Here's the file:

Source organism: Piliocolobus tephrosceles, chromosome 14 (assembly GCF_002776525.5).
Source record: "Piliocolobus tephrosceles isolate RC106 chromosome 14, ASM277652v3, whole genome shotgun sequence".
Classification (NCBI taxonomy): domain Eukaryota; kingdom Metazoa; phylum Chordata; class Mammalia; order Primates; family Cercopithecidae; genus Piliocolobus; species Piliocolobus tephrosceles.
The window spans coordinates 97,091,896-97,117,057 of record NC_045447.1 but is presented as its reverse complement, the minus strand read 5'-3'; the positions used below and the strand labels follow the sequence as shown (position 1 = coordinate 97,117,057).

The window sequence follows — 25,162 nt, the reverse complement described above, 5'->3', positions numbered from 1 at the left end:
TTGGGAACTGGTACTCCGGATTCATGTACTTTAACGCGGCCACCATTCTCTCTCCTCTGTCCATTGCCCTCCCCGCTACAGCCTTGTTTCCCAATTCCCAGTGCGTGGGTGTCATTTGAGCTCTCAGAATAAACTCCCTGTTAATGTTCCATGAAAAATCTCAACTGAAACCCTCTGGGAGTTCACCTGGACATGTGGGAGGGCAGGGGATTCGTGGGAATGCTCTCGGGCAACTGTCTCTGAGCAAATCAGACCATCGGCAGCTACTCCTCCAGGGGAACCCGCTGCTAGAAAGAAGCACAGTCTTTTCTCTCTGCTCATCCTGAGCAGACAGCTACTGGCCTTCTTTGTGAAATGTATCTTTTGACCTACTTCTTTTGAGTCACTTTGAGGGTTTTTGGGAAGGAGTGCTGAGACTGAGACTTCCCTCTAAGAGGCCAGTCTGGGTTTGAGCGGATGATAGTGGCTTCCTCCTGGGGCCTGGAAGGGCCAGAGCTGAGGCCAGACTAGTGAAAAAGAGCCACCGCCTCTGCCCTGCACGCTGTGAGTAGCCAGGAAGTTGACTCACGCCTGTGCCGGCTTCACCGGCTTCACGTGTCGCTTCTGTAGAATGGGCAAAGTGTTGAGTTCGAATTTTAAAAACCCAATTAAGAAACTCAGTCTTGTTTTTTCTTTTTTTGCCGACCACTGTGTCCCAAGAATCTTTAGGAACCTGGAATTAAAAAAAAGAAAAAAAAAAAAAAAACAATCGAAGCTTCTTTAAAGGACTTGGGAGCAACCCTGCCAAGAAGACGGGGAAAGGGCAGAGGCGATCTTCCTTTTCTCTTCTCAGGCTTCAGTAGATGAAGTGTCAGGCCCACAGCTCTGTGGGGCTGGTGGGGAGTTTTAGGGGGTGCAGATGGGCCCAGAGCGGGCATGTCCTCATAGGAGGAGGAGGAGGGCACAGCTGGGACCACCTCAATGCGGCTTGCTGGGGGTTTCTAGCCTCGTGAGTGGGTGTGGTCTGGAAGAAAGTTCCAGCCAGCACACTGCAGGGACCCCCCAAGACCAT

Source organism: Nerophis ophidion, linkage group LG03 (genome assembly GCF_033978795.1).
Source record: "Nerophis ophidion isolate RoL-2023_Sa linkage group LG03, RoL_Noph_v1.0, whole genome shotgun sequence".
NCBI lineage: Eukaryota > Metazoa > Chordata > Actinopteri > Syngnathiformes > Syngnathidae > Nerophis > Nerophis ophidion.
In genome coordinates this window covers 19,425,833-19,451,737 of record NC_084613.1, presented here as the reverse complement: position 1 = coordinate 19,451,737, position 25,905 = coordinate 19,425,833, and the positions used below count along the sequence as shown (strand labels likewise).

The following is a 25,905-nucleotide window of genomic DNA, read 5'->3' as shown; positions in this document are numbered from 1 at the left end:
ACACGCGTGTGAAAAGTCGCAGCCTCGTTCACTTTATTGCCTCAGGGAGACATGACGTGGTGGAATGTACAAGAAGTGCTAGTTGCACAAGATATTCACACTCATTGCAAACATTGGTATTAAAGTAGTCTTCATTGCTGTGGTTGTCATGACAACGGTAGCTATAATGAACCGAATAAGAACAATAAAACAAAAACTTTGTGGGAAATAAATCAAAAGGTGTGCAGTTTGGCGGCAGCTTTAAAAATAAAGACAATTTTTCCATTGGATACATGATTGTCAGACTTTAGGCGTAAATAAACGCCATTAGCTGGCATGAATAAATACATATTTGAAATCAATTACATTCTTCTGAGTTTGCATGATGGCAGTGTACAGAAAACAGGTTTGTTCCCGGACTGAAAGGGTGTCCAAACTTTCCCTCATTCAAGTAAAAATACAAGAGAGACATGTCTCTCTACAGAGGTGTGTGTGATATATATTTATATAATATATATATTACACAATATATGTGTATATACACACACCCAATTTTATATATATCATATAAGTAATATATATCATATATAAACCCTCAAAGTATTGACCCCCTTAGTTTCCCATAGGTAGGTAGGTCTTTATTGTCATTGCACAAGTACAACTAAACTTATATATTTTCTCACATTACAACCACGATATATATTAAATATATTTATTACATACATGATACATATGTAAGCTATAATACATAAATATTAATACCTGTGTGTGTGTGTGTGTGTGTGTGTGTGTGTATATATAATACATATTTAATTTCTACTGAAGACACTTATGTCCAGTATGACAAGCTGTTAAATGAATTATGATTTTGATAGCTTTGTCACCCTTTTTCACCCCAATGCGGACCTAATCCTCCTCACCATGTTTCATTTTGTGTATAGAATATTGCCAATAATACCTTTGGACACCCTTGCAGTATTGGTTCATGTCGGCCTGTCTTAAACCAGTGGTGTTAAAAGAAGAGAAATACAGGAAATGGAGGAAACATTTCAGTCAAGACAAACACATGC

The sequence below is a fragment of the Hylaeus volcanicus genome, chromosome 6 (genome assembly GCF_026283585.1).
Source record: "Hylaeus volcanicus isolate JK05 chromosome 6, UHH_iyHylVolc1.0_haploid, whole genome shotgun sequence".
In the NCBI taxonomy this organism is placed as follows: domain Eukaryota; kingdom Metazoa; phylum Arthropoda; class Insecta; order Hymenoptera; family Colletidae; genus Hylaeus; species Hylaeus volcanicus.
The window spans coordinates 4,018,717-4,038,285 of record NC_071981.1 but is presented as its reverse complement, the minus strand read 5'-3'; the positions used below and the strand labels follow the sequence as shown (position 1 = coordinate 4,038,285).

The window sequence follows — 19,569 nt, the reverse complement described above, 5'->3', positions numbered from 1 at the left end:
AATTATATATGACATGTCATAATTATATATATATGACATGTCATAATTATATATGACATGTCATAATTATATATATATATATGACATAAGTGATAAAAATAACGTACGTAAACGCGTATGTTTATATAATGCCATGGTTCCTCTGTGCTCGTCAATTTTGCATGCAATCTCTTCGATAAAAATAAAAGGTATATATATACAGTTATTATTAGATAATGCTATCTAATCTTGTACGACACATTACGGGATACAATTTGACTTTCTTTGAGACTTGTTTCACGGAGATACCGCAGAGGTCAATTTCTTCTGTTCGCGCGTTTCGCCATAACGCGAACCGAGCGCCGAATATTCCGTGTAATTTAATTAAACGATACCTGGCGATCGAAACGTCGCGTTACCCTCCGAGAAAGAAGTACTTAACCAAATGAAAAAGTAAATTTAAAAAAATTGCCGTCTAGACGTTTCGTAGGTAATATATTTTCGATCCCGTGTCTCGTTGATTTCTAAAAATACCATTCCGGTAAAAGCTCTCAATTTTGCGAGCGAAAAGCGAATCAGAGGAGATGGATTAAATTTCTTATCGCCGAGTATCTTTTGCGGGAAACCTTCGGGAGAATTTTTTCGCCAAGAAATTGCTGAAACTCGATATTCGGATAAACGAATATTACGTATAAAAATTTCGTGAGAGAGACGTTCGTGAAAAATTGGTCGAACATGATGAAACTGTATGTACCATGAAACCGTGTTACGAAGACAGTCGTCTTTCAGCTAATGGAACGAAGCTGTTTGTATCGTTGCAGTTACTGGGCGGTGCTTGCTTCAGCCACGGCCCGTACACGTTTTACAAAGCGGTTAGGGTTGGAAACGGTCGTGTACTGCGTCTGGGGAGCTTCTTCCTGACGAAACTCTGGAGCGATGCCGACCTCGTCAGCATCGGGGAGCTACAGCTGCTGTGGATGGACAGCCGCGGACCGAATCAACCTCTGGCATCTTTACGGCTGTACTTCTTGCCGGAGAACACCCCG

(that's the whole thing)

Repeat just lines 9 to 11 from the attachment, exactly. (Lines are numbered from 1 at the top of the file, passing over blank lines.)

NCBI lineage: Eukaryota > Metazoa > Chordata > Actinopteri > Syngnathiformes > Syngnathidae > Nerophis > Nerophis ophidion.
In genome coordinates this window covers 19,425,833-19,451,737 of record NC_084613.1, presented here as the reverse complement: position 1 = coordinate 19,451,737, position 25,905 = coordinate 19,425,833, and the positions used below count along the sequence as shown (strand labels likewise).

The following is a 25,905-nucleotide window of genomic DNA, read 5'->3' as shown; positions in this document are numbered from 1 at the left end: